Lease Beat

Historic Lenox Lounge in Harlem Set to Reopen at 333 Lenox Avenue

The owner of the old Lenox Lounge in Harlem has signed a 15-year lease on a new beginning at 333 Lenox Avenue.

The renowned Harlem jazz club, founded in 1939, is set to reopen sometime this summer after owner Alvin Reed was forced to move from the club’s neighborhood staple just two blocks away at 288 Lenox Avenue, due to an insurmountable rent increase.

The original location was host to performances by jazz greats including Billie HolidayMiles Davis, and John Coltrane.

Lenoxlounge“I’m very excited that we were able to get them into this space,” said David Chkheidze, a director of retail leasing at Massey Knakal Realty Services who exclusively represented the landlord with Lev Kimyagarov.  “This is an iconic location and I have loved jazz all my life, and the first time I came to Harlem it was because of the Lenox Lounge.”

Mr. Chkheidze said that he and Mr. Kimyagarov were on the verge of signing another tenant into the space when Mr. Reed’s lawyer, Tyreta Foster, reached out to him and landlord Jacqueline Allmond, leading to a last minute negotiation and signing of the lease on New Year’s Eve.

Michael Coker, a broker with Halstead Property, represented the tenant.

The lease has a 10-year renewal option, and the rent is somewhere in the neighborhood of the $10,000 per month asking rent, Mr. Chkheidze said.

The new space consists of approximately 1,500 square feet on the ground floor and 1,200 square feet of basement space, and it will feature much of the original interior.

Mr. Reed brought a truckload of items from the old location that will be used to recreate its original Art Deco vibe, and the new space will also include a lounge area and a backroom with a skylight.

“Mr. Reed really loved that back area,” Mr. Chkheidze said.  “It’s not as large as the old location, but it has a unique backroom for VIP guests.”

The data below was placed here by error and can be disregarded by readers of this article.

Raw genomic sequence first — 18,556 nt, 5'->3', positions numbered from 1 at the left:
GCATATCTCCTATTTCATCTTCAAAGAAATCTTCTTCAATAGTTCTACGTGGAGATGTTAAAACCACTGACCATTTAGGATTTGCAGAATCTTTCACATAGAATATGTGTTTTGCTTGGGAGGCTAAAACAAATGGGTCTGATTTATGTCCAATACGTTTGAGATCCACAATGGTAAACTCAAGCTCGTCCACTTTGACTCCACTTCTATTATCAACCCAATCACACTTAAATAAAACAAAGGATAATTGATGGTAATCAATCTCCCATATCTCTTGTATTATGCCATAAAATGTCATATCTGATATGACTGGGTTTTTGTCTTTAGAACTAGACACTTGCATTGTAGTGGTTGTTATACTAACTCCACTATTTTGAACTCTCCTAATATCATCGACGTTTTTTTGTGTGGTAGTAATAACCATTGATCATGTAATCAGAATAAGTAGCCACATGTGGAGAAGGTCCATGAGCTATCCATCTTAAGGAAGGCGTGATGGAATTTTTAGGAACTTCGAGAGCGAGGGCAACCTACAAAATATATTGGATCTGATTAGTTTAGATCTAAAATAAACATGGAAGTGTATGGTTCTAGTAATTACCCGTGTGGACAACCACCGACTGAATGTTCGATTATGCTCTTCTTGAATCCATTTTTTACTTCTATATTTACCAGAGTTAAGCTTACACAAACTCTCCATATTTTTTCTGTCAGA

Mr. Reed, who could not be reached for this article, purchased the club in 1988, bringing back the live jazz premise and later restoring the classic Art Deco interior.  He was forced out of the iconic watering hole when the rent was reportedly doubled from $10,000 to $20,000 per month.

“Just as I restored Lenox Lounge in 2000, I am determined to expand the brand just two blocks away,” Mr. Reed said in a prepared statement.

Richard Notar, a managing partner of the Nobu Japanese restaurant chain, took over the original space at 288 Lenox Avenue, which left some diehards fearing that he might turn the club into a Japanese restaurant.  But he has said that the club will remain, renamed Notar Jazz Club.

In addition to hosting a long list of jazz acts over multiple decades, the Lenox Lounge was featured in numerous big and small screen scenarios, including its appearance in the 2000 remake of the film ShaftAmerican Gangster, a pilot for the show Mad Men, and an episode of New York Undercover.

Notable neighborhood retailers include Harlem’s famous eateries, Sylvia’s and Red Rooster, late night hotspots Corner Social and Cove Lounge, as well as national tenants Starbucks, CVS, and H&M.

“The new Lenox Lounge is going to reinforce the energy on the block,” Mr. Chkheidze said, denying that the rebirth of the old and new locations could lead to a rivalry.  “I don’t think so – this is all good for Harlem.”

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